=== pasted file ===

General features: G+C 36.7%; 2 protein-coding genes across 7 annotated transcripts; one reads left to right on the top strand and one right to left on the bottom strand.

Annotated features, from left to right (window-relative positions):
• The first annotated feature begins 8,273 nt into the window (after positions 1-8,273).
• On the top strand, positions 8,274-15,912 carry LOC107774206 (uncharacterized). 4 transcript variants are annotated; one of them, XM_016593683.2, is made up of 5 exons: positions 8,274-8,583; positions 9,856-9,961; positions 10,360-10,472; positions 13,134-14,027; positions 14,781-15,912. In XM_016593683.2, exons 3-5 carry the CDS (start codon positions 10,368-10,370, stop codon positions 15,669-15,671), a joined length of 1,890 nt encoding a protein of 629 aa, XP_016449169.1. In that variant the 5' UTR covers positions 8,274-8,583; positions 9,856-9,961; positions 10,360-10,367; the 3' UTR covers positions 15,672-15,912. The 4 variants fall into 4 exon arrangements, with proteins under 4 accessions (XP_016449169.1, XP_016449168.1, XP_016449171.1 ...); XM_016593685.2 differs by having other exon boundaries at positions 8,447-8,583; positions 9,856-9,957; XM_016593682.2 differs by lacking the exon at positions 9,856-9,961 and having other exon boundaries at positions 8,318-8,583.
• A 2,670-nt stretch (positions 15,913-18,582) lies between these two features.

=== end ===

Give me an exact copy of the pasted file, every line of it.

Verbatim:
General features: G+C 36.7%; 2 protein-coding genes across 7 annotated transcripts; one reads left to right on the top strand and one right to left on the bottom strand.

Annotated features, from left to right (window-relative positions):
• The first annotated feature begins 8,273 nt into the window (after positions 1-8,273).
• On the top strand, positions 8,274-15,912 carry LOC107774206 (uncharacterized). 4 transcript variants are annotated; one of them, XM_016593683.2, is made up of 5 exons: positions 8,274-8,583; positions 9,856-9,961; positions 10,360-10,472; positions 13,134-14,027; positions 14,781-15,912. In XM_016593683.2, exons 3-5 carry the CDS (start codon positions 10,368-10,370, stop codon positions 15,669-15,671), a joined length of 1,890 nt encoding a protein of 629 aa, XP_016449169.1. In that variant the 5' UTR covers positions 8,274-8,583; positions 9,856-9,961; positions 10,360-10,367; the 3' UTR covers positions 15,672-15,912. The 4 variants fall into 4 exon arrangements, with proteins under 4 accessions (XP_016449169.1, XP_016449168.1, XP_016449171.1 ...); XM_016593685.2 differs by having other exon boundaries at positions 8,447-8,583; positions 9,856-9,957; XM_016593682.2 differs by lacking the exon at positions 9,856-9,961 and having other exon boundaries at positions 8,318-8,583.
• A 2,670-nt stretch (positions 15,913-18,582) lies between these two features.